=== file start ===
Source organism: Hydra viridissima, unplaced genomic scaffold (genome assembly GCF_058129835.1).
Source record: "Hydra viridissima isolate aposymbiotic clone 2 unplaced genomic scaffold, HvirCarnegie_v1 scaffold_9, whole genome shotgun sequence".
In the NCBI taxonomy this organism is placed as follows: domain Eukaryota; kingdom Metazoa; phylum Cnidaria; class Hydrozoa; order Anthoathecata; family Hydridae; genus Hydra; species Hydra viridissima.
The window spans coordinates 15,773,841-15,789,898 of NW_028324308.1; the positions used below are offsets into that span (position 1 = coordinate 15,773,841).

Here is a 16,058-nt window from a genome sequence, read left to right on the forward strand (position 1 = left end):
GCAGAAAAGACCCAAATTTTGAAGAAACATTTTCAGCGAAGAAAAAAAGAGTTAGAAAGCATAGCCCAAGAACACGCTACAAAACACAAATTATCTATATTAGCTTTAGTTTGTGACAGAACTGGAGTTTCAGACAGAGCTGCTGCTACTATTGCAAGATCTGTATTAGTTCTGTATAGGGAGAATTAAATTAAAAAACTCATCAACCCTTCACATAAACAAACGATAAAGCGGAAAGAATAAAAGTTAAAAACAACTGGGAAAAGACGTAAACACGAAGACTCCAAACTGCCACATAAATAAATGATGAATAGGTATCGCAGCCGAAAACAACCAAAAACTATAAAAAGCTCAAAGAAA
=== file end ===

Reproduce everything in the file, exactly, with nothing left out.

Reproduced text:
Source organism: Hydra viridissima, unplaced genomic scaffold (genome assembly GCF_058129835.1).
Source record: "Hydra viridissima isolate aposymbiotic clone 2 unplaced genomic scaffold, HvirCarnegie_v1 scaffold_9, whole genome shotgun sequence".
In the NCBI taxonomy this organism is placed as follows: domain Eukaryota; kingdom Metazoa; phylum Cnidaria; class Hydrozoa; order Anthoathecata; family Hydridae; genus Hydra; species Hydra viridissima.
The window spans coordinates 15,773,841-15,789,898 of NW_028324308.1; the positions used below are offsets into that span (position 1 = coordinate 15,773,841).

Here is a 16,058-nt window from a genome sequence, read left to right on the forward strand (position 1 = left end):
GCAGAAAAGACCCAAATTTTGAAGAAACATTTTCAGCGAAGAAAAAAAGAGTTAGAAAGCATAGCCCAAGAACACGCTACAAAACACAAATTATCTATATTAGCTTTAGTTTGTGACAGAACTGGAGTTTCAGACAGAGCTGCTGCTACTATTGCAAGATCTGTATTAGTTCTGTATAGGGAGAATTAAATTAAAAAACTCATCAACCCTTCACATAAACAAACGATAAAGCGGAAAGAATAAAAGTTAAAAACAACTGGGAAAAGACGTAAACACGAAGACTCCAAACTGCCACATAAATAAATGATGAATAGGTATCGCAGCCGAAAACAACCAAAAACTATAAAAAGCTCAAAGAAA